Weinhagen hopes this research will help policymakers effectively allocate resources during post-pandemic economic recovery. Understanding immigrants and refugees in the workforce is critical for that, as they represent almost 16 percent of the city’s employed labor force.
Construction, transportation and warehousing, as well as healthcare and social assistance were some of the key industries in which immigrants make up more than 20 percent of the workforce. New American Economy also estimates that immigrants and refugees in Minneapolis helped create or preserve 2,900 manufacturing jobs that would have otherwise moved or vanished.
Almost 12,000 immigrants were essential workers in healthcare, food services, and other essential services during the COVID-19 pandemic.
“These industries that are disproportionately populated by immigrants and refugees are some of the very same industries that require even more workers,” Weinhagen said. “That alignment can be a really smart strategy to deploy resources.”
Anisa Hajimumin is the assistant commissioner for immigrant and refugee affairs at the Minnesota Department of Employment and Economic Development (DEED). She’s already thinking about ways DEED can utilize New American Economy’s report.
She noted that immigrants also make up a large portion of highly skilled employees, but are having trouble finding jobs that fit their qualifications.
“The work we’re doing has to do with bringing the employers and these talents to the same table so they work together,” Anisa said, “so that our immigrant and refugee communities are employed in their fields, and not just for low-paying positions.”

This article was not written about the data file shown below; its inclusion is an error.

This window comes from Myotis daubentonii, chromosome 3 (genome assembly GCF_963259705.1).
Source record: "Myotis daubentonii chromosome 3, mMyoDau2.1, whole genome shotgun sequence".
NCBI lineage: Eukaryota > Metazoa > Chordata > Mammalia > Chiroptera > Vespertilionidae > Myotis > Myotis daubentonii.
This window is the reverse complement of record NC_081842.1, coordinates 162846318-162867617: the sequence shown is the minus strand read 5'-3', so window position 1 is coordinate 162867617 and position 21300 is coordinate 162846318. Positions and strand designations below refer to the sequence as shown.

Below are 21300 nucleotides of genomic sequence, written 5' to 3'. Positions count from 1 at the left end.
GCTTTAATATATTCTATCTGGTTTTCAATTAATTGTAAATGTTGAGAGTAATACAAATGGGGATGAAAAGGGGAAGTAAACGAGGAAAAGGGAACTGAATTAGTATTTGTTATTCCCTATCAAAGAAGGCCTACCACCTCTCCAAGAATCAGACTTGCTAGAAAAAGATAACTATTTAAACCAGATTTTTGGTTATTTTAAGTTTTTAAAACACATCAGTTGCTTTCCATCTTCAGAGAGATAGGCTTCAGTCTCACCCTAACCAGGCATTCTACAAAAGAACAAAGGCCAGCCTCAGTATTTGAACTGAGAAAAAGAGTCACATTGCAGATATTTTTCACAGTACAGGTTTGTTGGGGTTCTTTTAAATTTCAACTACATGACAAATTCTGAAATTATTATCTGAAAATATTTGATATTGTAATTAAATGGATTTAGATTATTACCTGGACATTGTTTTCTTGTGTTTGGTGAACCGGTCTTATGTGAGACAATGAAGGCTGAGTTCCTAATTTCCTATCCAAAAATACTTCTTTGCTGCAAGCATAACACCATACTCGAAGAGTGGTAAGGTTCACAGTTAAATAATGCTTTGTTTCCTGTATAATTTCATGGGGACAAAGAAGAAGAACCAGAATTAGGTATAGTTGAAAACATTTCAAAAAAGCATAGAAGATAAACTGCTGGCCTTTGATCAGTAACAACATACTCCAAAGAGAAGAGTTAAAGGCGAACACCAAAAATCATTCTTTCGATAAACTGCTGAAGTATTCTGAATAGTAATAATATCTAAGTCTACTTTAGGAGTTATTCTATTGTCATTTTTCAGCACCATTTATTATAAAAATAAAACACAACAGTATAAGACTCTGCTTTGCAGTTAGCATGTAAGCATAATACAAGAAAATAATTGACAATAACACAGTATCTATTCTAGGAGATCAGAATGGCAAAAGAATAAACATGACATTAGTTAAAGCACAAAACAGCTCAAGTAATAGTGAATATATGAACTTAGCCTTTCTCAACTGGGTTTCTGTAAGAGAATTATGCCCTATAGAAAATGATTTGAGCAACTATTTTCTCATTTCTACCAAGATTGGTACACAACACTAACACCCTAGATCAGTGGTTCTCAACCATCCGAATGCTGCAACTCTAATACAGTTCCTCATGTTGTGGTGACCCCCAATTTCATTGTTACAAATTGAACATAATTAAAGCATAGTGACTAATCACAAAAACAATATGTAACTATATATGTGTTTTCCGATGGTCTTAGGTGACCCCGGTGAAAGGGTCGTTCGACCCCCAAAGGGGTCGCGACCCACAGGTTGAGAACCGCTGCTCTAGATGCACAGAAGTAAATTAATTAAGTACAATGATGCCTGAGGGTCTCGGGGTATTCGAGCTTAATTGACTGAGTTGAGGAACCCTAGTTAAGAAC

Anisa is hoping that this research will bridge a gap between employers looking for high-skilled workers, and the immigrants and refugees she works with.
“Rather than wondering and waiting, here at DEED we’re already working on creating the strategies necessary that will be inclusive for our immigrant and refugee talents,” Anisa said. “If they succeed, our state succeeds.”
According to the New American Economy report, the numbers show that in some industries, this bridging is already under way. Immigrants and refugees are helping the city meet rising labor demands in science, technology, engineering, and mathematics (STEM) by making up about 13 percent of STEM jobs.
Despite significant economic contributions, immigrants and refugees still face barriers
While their economic contributions are critical, Rivero added that the report also highlights more contextual information about immigrants that is just as important when developing policies: languages, nationalities, and immigration status. Community partners have notably expressed a need for better language access, Rivero said.
According to Wu, the research shows that the city of Minneapolis could do a better job of addressing language barriers. The top languages spoken at home other than English are Spanish, Somali and other East African languages, and Hmong.
Almost 28 percent of the city’s immigrant population, more than 17,000 people, have limited language proficiency.
“They need more support in terms of language access, through translation services or making the information available in multiple languages,” Wu said. “That can be really beneficial for them to access more information, and connect to more services provided by the city and other organizations.”
Rivero is sending the report out to stakeholders like community leaders and policymakers so that they can come up with ways to bridge that gap. She is also hoping the data will inform ordinances currently being developed by the city. For example, Rivero suggested that data about renters could influence how housing policies are shaped, and that the city could use the data to make sure it’s including immigrants and refugees when educating residents about new ordinances.
New American Economy is currently updating similar research for the top 100 metros areas in the country through their Map The Impact project, which tracks similar data at the national, state, county, and district levels. According to Wu, the agency expects to release the new data later this week.